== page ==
Royal Dutch Shell Group .com

The Financial Times: Performance bonuses for 2003 scrapped


By Clay Harris in London

Published: March 18 2004 18:54 | Last Updated: March 18 2004 19:00  


None of Royal Dutch/Shell's top executives will receive a performance-related bonus for 2003, the oil and gas group said on Thursday, as it confirmed that the booking of reserves was no longer a factor in bonuses.


Reeling from the embarrassment of being forced to announce another cut in reserves and to postpone its annual meeting by two months, Shell outlined changes in internal reporting structures, efforts to improve its ability to comply with Securities and Exchange Commission reporting requirements, and plans for a wider review of governance.


It said external experts would have a "systematic" role in the audit of reserves. Malcolm Brinded, the new head of exploration and production (EP), called this a "key change".


The booking of new reserves had previously constituted between 5 and 15 per cent of the possible annual bonus for certain EP staff. That element has now been removed for anyone involved in the assurance of reserves.


This will include the committee of managing directors (CMD), all of whom will now have to sign off reserves each year. Jeroen van der Veer, the new chairman, said yesterday that meant CMD members "need to bring their knowledge to a level that they feel confident [to do so]". The group audit committee will also see reserves figures and be able to ask questions.


Other changes related to reserves include:


Reserves auditors will report to the group internal audit, outside the business line. Within EP, reserves reporting will come through the technical rather than the planning side.

Approval will involve peer challenge at regional level.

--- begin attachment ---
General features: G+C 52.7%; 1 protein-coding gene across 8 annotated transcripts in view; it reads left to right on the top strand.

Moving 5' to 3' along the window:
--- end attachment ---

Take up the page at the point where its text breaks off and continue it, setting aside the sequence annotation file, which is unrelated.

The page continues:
Reporting guidelines are being "revised to remove any remaining ambiguity in the application of SEC rules and guidance" and EP staff will be trained to "ensure that SEC rules, guidance and compliance requirements are fully understood and adhered to throughout the organisation".

In addition to a significant increase in staff, including external experts, the frequency of country reserve audits will be increased, with important countries now audited annually.

Guidelines will include "clear, auditable commercial triggers for recognising new proved reserve bookings . . . and clearer guidance on technical and commercial issues".

Mr van der Veer said: "It's belt and braces on various levels so we can make sure that we will never drop this ball again." On a wider issue, he said: "We think that the whole reserves issue . . . is not related to the structure of the Shell group." But that "was not a justification to keep the governance and structure . . . exactly the same".


He said the "listening phase" would last for about a month after the re-scheduled annual meetings on June 28. Proposals would be completed by early 2005, in time for next year's annual meetings.


Some governance changes have already been made:


Chief financial officers in operating businesses will report to the group CFO, rather than to divisional chief executives.

The group internal audit will report directly to the group CFO, with the group chief internal auditor having direct access to the general audit committee.


Mr van der Veer said Shell's goal was "to be out in front with the best behaviour in a very complex and transparent world. If we can master that task, I see it as a competitive advantage." 

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